Researchers at the Institute for Aging Research (IFAR) at Hebrew SeniorLife – an affiliate of Harvard Medical School – examined the relation between dairy product consumption and the bone mineral density (BMD) of specific parts of the skeleton.
The study, Milk and yogurt consumption are linked with higher bone mineral density but not with hip fracture: the Framingham Offspring Study, discovered an association between fluid dairy intake – specifically milk and yogurt - and higher BMD in the hip.
No positive association was, however, made between fluid dairy consumption and spine BMD.
Cream – and cream products such as ice cream – may also have an adverse effect on BMD, the researchers found.
According to the study, these results suggest that “not all dairy products are equally beneficial for the skeleton.”
Not ‘equally beneficial’ for the skeleton
The research team at IFAR based their finding on food frequency questionnaire data collected from 3,212 participants of the Framingham Offspring Study.
They then compared the participants’ dairy intake with BMD measurements.
Milk, yogurt, cheese, cream, most dairy (total dairy without cream), and fluid dairy (milk and yogurt) intake was measured against femoral neck (FN), trochanter (TR), and spine BMD, and incidents of hip fracture.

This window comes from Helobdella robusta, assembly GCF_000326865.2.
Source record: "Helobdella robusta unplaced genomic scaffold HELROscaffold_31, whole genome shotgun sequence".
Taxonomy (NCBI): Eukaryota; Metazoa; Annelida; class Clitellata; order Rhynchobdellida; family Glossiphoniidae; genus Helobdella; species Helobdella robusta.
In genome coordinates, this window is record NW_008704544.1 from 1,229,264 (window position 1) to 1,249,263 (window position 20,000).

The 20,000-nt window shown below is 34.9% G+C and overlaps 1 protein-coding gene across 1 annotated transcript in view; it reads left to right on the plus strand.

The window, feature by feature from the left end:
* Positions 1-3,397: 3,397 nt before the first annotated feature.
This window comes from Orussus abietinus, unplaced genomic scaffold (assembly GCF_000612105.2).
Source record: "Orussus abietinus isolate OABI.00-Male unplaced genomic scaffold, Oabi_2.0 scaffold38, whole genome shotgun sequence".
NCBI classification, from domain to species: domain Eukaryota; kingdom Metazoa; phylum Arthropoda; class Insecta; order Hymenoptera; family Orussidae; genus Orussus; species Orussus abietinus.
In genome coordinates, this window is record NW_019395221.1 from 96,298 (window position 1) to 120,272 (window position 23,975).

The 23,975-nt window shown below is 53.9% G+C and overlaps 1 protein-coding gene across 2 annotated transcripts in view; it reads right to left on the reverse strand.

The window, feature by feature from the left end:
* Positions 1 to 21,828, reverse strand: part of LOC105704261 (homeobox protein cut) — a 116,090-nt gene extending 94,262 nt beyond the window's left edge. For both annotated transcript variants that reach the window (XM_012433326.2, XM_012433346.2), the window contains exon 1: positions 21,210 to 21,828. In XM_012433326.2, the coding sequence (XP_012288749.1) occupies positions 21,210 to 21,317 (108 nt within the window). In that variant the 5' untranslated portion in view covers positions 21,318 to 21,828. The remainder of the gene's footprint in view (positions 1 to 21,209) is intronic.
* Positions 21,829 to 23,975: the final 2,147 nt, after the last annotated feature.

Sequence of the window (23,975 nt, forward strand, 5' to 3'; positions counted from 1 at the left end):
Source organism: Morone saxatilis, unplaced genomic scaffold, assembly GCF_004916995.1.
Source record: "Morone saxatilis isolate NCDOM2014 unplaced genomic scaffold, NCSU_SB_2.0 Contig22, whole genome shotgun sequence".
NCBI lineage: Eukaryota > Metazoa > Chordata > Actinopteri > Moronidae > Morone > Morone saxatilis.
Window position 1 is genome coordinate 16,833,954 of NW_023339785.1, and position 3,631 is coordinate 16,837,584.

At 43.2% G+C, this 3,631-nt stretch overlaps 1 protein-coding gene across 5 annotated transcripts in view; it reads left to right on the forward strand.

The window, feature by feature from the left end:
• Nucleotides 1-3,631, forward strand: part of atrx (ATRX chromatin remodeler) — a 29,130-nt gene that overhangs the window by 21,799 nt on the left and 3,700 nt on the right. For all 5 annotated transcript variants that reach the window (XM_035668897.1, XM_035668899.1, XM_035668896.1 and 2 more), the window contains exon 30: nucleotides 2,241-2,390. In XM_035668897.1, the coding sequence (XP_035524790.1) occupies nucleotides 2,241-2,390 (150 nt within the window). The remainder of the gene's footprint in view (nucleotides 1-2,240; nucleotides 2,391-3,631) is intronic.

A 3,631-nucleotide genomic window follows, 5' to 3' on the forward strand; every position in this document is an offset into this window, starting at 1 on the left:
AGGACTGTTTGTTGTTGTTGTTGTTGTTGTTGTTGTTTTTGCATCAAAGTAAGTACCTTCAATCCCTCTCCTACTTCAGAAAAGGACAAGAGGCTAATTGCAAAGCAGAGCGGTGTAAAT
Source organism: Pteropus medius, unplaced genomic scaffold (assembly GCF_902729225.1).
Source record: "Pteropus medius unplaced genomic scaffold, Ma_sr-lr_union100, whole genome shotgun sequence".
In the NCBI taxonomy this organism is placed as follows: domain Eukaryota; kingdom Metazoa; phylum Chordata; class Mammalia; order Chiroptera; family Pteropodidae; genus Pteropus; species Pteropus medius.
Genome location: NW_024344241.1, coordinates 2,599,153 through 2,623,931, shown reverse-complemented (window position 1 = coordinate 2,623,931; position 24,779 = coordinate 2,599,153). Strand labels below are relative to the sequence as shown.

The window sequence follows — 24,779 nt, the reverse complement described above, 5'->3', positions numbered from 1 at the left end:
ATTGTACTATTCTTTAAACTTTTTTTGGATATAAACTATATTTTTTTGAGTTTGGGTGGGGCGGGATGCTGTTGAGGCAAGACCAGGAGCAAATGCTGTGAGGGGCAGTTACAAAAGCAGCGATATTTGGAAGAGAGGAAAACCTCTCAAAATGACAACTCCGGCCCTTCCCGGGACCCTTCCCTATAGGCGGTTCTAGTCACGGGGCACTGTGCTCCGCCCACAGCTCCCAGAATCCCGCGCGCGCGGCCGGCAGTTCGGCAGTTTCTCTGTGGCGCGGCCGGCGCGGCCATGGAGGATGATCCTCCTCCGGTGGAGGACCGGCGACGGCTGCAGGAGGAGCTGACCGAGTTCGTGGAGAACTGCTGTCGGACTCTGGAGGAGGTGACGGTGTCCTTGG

The comparison revealed the benefits of milk and yogurt versus cream.
“Most dairy intake was positively associated with hip and spine BMD,” said the study.
“Intake of fluid dairy and milk was related with hip but not spine BMD. Yogurt intake was associated with TR-BMD alone. Cheese and cream intakes were not associated with BMD.”
“In this study, fluid dairy intake, specifically milk, and yogurt intake were associated with hip but not spine bone mineral density (BMD), while cream may aversely influence BMD, suggesting that not all dairy products are equally beneficial for the skeleton,” it added.
Reduced bone fracture association?
Commenting on the findings, Shivani Sahni – lead author of the study – said that more work is needed to better examine the positive association between dairy consumption and bone fractures.
“Dairy foods provide several important nutrients that are beneficial for bone health,” said Sahni.
“However, cream its products such as ice cream have lower levels of fat and sugar. In this study, 2.5 – 3 servings of milk and yogurt intake per day were associated with better bone density. More research is needed to examine the role of cheese intake (some of which can be high in fat and sodium), and whether individual dairy foods have a significant impact in reducing fractures,” he added.